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Gaby Moreno And Van Dyke Parks’ ¡Spangled! Out Today On Nonesuch

Collaboration features ten Pan American songs performed in Spanish, Portuguese, and English including “The Immigrants,” which was released last year and named one of the New York Times’Best Songs of 2018

“Parks’ arrangements on ¡Spangled! lift Moreno’s voice into a place that will delight and surprise her long-time fans as well as impress those who are just discovering her.” – NPR Alt Latino (Felix Contreras)

“It’s a pan-American collection of songs in English, Spanish and Portuguese, drawn from all over the hemisphere and rendered with cinematic, hallucinatory orchestrations, mixing past and present while always thinking about the American dream and promise. – NY Times (Jon Páreles)

“…un álbum que celebrara la migración del cancionero profundo del continente Americano.” La Banda Elástica (Vicente Jáuregui)

Nonesuch Records releases ¡Spangled!—a collaboration between Guatemalan–born singer-songwriter Gaby Moreno and American musician, songwriter, arranger, and producer Van Dyke Parks—today: October 4, 2019. The ten-song set celebrates the migration of song across the Americas and spans more than a century, including a bolero from Panama, a bossa nova from Brazil, and an elegiac ballad from the Southwest United States—Ry Cooder, John Hiatt, and Jim Dickinson’s Across the Borderline,” performed with Cooder and Jackson Browne. The album also includes one of Moreno’s own songs as well as the previously released track “The Immigrants byTrinidadian songwriter David Rudder (full track list below). Moreno tours the U.S. this fall, as part of Roots Rising! (complete schedule below). ¡Spangled! is available at the Nonesuch Store and iTunes; it is also streaming at SpotifyApple Music, and other digital service providers.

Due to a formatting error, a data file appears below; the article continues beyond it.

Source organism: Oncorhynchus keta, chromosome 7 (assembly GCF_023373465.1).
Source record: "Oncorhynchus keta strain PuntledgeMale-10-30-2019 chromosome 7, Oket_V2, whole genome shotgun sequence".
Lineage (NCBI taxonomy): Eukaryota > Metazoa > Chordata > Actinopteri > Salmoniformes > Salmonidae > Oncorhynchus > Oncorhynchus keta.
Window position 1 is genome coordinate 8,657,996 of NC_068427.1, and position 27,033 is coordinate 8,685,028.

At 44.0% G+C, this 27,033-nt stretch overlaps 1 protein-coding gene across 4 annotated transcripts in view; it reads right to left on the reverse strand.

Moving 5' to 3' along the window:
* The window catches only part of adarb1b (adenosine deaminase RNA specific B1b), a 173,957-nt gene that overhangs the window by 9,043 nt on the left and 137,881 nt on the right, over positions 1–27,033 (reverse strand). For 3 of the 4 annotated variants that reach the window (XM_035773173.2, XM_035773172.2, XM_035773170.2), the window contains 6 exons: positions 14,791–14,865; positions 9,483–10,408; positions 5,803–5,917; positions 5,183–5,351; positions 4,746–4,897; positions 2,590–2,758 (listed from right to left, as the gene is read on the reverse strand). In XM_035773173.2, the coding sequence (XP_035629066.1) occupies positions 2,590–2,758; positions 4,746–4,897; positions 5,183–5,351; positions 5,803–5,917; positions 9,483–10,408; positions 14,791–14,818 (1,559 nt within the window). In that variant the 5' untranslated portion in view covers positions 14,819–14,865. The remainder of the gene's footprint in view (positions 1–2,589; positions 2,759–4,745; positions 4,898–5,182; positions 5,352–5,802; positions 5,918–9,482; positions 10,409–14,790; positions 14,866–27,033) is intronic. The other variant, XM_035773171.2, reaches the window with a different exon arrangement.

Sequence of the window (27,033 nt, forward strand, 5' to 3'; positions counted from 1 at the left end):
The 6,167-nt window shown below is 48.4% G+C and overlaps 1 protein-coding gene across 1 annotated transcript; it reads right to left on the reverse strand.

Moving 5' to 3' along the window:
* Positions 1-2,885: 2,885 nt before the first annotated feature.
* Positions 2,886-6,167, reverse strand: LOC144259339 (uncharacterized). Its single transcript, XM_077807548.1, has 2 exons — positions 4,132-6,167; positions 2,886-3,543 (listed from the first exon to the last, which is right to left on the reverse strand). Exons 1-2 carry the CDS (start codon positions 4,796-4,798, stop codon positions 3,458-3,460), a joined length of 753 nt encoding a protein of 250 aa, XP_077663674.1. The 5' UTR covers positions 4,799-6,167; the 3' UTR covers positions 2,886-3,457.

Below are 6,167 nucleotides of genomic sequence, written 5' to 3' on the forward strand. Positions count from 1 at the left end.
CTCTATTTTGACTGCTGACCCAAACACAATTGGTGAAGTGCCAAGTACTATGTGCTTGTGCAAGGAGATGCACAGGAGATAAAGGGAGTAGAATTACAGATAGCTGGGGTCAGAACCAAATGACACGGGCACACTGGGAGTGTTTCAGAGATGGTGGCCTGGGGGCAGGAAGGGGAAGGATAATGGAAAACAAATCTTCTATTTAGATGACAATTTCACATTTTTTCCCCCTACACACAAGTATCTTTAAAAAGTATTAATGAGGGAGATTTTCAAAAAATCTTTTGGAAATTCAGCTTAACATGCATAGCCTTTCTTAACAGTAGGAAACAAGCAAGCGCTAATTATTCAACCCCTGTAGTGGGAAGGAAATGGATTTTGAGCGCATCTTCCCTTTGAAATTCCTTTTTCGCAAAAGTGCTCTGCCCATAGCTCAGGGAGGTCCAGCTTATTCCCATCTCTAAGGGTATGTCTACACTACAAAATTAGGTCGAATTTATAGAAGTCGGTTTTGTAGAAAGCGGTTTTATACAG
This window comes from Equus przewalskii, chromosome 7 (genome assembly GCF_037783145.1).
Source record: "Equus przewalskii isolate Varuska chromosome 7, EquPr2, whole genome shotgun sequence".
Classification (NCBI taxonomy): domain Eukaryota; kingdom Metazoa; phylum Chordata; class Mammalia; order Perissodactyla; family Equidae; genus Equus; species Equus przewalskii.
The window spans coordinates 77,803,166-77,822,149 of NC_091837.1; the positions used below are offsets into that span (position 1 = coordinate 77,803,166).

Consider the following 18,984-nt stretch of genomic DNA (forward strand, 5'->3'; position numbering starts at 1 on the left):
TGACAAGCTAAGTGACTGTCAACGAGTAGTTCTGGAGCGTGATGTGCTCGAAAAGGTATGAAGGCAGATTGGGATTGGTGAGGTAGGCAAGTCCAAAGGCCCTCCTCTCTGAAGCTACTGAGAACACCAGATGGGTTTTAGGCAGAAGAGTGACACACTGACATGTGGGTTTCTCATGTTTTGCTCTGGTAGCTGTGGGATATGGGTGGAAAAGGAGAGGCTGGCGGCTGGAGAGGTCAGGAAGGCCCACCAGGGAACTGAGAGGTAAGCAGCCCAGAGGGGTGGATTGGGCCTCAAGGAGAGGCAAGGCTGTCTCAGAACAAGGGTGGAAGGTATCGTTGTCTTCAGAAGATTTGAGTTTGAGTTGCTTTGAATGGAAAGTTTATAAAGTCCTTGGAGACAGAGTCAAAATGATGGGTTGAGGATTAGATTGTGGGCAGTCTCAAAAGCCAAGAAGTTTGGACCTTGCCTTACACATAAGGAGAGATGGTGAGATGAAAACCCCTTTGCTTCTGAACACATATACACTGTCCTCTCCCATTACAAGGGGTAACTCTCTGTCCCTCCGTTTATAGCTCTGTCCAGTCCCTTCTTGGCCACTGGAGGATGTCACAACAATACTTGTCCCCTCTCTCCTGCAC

In choosing the album’s songs, “we didn’t want to focus just on Latin America,” Moreno says. “We could use songs from the U.S. as well. I look at it as one continent, the Americas. It was important for me to bring those two together—and it was also important, because of these difficult political times we are going through, to speak about immigration.”

Moreno and Parks first performed together a decade ago at L.A.’s Largo. Afterward, as Moreno recalls, “We had a really long conversation about how much we love this music and how amazing it would be to collaborate together.” They then began sending music back and forth via email. “He’d send me songs from Latin America that even I hadn’t heard, introducing me to a lot of music that I should have known. The next thing you know, we had ten songs.”

When Parks was invited to present a concert at the Roskilde Festival on July 4, 2010, he asked to have an orchestra, and Moreno, join him. “I decided to do all songs that were Pan American. I wanted to present the world before the era of ‘The Ugly American,’” he said. When they got back together recently to record this music, Parks brought in Cooder, guitarist Grant Geissman, percussionist Jim Keltner, and Browne; assembled string and wind sections; and also brought in the marimba player Matt Cook.

Gaby Moreno is a Guatemalan native who made Los Angeles her home almost two decades ago. She has established herself as a singer-songwriter with a repertoire incorporating blues, jazz, folk, and soul, performed in Spanish and English. She is a frequent guest on Chris Thile’s Live from Here public radio show. Moreno was awarded a Best New Artist Latin Grammy in 2013 and garnered a nomination for Best Latin Pop Album at the 2017 Grammys for Illusion. She also is the co-composer of the theme for Parks and Recreation.

Van Dyke Parks is a storied composer, arranger, and producer who has worked with artists ranging from the Mothers Of Invention to the Beach Boys—as well as Phil Ochs, Harry Nilsson, Little Feat, Inara George, and Joanna Newsom. He studied at the American Boychoir School in Princeton and later at Carnegie Tech, where Aaron Copland was one of his instructors. Parks has been an actor, a record executive, and composer and arranger on many Hollywood films. But it was in the early 1960s, when he was performing with his brother Carson Parks at coffee houses in Southern California that he began to explore and perform Latin American music in earnest



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